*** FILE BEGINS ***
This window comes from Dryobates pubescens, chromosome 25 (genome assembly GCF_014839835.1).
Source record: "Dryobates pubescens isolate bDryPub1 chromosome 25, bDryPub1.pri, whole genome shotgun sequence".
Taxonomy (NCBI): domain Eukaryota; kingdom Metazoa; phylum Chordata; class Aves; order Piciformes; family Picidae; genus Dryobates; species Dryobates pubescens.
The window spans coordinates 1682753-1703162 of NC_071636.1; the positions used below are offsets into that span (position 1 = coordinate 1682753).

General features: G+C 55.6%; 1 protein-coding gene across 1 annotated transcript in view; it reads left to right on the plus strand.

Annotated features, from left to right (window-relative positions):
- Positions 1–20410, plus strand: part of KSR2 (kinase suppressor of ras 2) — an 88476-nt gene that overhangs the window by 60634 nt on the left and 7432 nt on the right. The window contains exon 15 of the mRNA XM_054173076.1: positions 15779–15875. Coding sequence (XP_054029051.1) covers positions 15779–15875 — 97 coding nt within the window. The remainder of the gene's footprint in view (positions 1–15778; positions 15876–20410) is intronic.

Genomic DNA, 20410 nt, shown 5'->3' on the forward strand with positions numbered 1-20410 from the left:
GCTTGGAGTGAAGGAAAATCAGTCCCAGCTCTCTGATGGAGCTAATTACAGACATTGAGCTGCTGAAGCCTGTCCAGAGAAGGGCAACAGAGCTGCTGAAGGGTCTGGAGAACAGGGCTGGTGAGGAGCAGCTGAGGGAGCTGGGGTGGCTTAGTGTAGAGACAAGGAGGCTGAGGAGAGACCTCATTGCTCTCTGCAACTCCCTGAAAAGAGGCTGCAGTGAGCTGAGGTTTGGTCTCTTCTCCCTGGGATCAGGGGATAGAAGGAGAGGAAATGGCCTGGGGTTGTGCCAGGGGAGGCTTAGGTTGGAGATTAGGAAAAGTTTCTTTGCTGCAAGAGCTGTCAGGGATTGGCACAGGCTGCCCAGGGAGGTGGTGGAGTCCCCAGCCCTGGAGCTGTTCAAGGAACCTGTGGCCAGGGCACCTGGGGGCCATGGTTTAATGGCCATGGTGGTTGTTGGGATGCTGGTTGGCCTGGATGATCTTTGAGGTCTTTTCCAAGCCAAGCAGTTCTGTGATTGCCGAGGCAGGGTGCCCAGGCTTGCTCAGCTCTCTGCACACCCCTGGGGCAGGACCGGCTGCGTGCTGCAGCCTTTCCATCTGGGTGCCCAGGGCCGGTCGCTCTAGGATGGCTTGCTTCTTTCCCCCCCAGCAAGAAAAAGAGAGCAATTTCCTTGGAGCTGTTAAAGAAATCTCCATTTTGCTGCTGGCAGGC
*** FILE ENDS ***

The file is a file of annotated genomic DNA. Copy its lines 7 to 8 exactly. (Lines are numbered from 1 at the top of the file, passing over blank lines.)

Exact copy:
- Positions 1–20410, plus strand: part of KSR2 (kinase suppressor of ras 2) — an 88476-nt gene that overhangs the window by 60634 nt on the left and 7432 nt on the right. The window contains exon 15 of the mRNA XM_054173076.1: positions 15779–15875. Coding sequence (XP_054029051.1) covers positions 15779–15875 — 97 coding nt within the window. The remainder of the gene's footprint in view (positions 1–15778; positions 15876–20410) is intronic.

Genomic DNA, 20410 nt, shown 5'->3' on the forward strand with positions numbered 1-20410 from the left: